Let's Bake and Eat Delicious Biscuits:
2 tablespoons (25 grams) raw sugar
1/2 cup (95 grams) dark brown sugar
1/2 cup (115 grams) butter chopped into chunks
1/2 teaspoon fine sea salt
1 large egg
3/4 teaspoon vanilla extract
1/2 teaspoon bicarbonate soda
3/4 teaspoon baking powder
3/4 cup (95 grams) whole grain flour
1/4 cup finely chopped very fresh walnuts or pecans, or you can use wheat germ, or oat bran
1 1/2 cups (120 grams) old-fashioned rolled oats
1 cup (6 oz/170 g) chocolate chips
Flaky sea salt to finish off (optional)
|Chocolate Chip and Oatmeal biscuits|
Heat oven to 180 degrees C/350 degrees F and line a baking tray with baking paper.
In a large mixing bowl, beat the sugars, the butter, and the salt together until fluffy.
Add the vanilla and the egg to the bowl, and beat until all mixed together.
Sprinkle the baking powder and the bicarb soda over the batter and beat until the mixture is very well combined, scraping down the bowl as well to include all the mixture.
Add the flour, walnuts, oats and chocolate chips and mix until flour just disappears.
Using an ice cream scoop, place mounds equivalent to 3 tablespoons, on the baking paper, about 8 centimetres or 3 inches apart, and sprinkle with a couple of flakes of sea salt if you wish.
|Looks good enough to eat before baking|
Bake for 12 to 14 minutes until golden brown all over. At this point they will still be slightly soft so transfer the tray to a cooling rack and allow to cool. Remove the baking tray from the cooling rack onto a cutting board, and place the biscuits carefully back onto the cooling rack to really crisp up.
Store in an airtight container.
- Unless I start baking early, the days are very warm when I am cooking now. The heat is here. If you are baking biscuits in the Aussie Summer, the butter will soften enough in about 15 minutes to beat with the sugars. There's no need to leave it out overnight to soften.
- Because the biscuit mixture was very soft after I had finished mixing it and gooey to handle, I placed the whole bowl of biscuit mixture in the refrigerator to chill for 30 minutes, and then it was really easy to work with. Using the ice cream scoop to place chilled mounds of biscuit mixture onto the baking paper was a fast, effective and easy process. If you are working in Winter temperatures, you don't need to chill the biscuit mixture, however it does stop the biscuits from spreading on the tray. This is a personal preference.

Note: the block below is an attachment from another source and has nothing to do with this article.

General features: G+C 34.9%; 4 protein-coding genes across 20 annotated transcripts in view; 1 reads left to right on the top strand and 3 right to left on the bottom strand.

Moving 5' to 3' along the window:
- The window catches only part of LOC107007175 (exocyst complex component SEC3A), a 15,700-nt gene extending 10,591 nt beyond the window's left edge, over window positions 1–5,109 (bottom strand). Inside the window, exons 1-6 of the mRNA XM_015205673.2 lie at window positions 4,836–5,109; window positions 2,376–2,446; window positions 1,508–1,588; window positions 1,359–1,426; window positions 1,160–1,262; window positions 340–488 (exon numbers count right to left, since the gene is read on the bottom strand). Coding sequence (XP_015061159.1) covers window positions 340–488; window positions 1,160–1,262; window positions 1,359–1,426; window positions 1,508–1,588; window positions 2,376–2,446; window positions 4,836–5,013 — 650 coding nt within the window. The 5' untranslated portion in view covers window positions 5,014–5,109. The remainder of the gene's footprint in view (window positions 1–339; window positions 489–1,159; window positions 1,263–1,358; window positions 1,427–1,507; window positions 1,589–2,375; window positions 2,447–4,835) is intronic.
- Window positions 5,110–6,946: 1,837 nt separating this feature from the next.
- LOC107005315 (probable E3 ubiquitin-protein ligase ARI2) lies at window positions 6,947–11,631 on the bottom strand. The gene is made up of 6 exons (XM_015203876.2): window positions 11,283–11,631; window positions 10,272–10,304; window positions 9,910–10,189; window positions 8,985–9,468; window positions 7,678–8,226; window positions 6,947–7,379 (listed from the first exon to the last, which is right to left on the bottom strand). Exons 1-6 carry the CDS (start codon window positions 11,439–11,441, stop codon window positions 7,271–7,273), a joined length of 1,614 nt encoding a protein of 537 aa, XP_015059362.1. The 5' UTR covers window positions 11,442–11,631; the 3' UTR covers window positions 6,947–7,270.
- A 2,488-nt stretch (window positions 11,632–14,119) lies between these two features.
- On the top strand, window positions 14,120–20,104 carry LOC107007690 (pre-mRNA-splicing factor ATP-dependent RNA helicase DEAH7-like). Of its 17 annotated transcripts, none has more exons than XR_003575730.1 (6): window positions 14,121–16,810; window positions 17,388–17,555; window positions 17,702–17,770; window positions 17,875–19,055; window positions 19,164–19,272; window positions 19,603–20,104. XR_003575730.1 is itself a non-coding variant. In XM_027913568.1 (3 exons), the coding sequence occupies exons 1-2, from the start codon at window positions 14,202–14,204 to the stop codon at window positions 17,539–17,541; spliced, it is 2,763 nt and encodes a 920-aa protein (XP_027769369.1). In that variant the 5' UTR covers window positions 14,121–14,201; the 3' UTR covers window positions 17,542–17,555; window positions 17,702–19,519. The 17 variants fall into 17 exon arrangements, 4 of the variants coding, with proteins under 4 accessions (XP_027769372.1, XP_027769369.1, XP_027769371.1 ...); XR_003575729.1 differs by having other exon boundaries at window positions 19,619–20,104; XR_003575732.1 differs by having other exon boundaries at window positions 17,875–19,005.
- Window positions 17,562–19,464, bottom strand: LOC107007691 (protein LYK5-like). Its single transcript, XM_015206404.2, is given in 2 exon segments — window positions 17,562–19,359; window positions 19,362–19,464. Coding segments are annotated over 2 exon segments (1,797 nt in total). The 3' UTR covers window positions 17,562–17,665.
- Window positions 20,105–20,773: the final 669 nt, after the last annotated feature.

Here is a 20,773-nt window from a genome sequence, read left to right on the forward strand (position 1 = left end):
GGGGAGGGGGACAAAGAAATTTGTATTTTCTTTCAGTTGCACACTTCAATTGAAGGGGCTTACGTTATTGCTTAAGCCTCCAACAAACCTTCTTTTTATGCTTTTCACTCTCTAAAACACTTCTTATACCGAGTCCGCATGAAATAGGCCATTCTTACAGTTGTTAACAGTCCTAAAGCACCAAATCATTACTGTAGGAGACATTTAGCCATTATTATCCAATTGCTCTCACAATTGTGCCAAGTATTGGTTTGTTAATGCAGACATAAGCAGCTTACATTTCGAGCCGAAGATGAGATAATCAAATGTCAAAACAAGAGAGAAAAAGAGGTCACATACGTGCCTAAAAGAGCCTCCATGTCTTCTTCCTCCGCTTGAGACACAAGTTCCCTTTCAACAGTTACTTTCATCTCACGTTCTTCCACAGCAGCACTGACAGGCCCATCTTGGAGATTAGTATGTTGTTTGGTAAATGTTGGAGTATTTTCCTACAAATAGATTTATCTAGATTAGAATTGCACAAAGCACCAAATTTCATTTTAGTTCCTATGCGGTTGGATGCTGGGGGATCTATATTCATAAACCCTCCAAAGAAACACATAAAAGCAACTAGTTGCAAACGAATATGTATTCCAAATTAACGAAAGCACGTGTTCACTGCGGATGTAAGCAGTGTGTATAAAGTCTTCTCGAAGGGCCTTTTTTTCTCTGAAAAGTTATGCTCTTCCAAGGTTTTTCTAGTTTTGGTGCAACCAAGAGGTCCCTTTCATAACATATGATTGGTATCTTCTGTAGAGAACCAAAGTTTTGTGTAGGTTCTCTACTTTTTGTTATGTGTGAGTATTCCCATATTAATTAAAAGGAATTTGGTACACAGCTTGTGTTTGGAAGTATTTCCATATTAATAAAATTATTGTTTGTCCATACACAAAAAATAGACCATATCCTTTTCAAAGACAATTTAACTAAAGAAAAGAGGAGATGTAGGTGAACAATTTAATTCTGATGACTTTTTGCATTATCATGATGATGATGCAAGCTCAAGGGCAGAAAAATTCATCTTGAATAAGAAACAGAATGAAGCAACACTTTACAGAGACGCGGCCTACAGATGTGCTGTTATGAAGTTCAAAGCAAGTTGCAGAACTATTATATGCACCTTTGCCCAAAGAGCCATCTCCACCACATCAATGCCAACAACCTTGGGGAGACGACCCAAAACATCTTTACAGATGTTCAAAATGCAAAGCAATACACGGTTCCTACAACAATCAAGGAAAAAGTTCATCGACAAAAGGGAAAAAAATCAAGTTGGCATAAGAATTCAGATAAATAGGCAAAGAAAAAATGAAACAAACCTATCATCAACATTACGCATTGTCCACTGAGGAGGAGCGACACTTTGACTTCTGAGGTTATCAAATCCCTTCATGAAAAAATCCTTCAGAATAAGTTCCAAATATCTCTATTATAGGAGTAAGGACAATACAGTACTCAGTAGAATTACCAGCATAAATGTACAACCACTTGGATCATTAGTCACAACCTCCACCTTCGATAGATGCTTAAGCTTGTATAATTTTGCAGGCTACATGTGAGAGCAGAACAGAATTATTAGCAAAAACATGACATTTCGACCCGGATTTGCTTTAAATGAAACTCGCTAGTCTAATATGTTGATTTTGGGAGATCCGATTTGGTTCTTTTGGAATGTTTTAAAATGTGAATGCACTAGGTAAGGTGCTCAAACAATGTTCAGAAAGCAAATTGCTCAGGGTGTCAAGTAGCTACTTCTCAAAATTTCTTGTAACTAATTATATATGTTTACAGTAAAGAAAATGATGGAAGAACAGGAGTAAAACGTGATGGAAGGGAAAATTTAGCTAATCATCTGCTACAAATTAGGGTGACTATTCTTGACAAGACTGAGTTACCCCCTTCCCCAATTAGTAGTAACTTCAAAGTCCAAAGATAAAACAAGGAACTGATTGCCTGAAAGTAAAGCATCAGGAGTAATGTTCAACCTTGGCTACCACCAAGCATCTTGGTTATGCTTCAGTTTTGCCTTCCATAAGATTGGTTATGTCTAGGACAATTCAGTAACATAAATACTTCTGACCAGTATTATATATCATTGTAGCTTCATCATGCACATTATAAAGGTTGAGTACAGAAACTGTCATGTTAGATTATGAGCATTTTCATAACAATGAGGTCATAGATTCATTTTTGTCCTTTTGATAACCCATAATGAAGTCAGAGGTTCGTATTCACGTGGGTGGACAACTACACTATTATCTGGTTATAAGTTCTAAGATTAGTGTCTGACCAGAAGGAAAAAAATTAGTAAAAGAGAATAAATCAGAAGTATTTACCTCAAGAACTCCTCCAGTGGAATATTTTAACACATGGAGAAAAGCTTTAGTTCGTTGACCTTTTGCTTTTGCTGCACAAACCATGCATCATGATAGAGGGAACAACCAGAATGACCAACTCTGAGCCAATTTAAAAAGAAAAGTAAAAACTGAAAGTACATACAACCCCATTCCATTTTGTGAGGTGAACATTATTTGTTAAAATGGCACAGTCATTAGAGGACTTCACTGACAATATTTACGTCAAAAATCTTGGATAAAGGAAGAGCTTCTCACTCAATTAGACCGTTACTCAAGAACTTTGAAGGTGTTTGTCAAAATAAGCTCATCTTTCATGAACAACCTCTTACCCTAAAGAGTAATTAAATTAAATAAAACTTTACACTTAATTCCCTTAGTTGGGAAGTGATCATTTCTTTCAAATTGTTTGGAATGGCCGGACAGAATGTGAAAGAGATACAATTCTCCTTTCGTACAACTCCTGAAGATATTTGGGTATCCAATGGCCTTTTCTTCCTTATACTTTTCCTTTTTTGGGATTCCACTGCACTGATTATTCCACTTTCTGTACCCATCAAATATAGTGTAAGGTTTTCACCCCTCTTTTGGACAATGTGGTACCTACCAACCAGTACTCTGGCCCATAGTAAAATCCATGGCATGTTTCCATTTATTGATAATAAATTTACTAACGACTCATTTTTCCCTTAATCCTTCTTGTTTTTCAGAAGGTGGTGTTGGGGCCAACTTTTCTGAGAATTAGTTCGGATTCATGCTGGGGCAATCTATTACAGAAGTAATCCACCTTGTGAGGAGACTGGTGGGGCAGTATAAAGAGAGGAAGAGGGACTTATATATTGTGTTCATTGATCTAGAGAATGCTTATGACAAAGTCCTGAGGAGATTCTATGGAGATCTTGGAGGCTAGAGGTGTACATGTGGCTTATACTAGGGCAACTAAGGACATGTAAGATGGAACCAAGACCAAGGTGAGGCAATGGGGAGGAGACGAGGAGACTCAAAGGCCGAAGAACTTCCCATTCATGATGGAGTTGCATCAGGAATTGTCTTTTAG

- Extra dough will keep in the refrigerator for 3 days, and even longer if you freeze it for later. Freeze the biscuit scoops onto a tray, and when solid, pack them tightly in a freezer bag. Cooking them straight from the freezer, only takes 1 to 2 minutes longer, and they won't spread as much. Crispy on the outside and softer in the middle is the result. However allowing them to spread on the tray, results in a crispier biscuit.
- Check out my Anzac biscuit recipe, which is also oaty and delicious and I chill this mixture in the frig as well.
- I used roughly chopped dark chocolate in the first batch of these I made, which was delicious and resulted in larger threads of melted chocolate throughout the biscuit. Then I used dark chocolate chips in the next batch, chilled the dough as well, resulting in a neater looking more uniform biscuit. However it really doesn't matter, choose the look and style you want. I promise you though they will still taste delicious.That's the wonderful thing about making these biscuits they are very versatile.
|Love a good biscuit and these well travelled biscuits do the vanishing act very quickly!|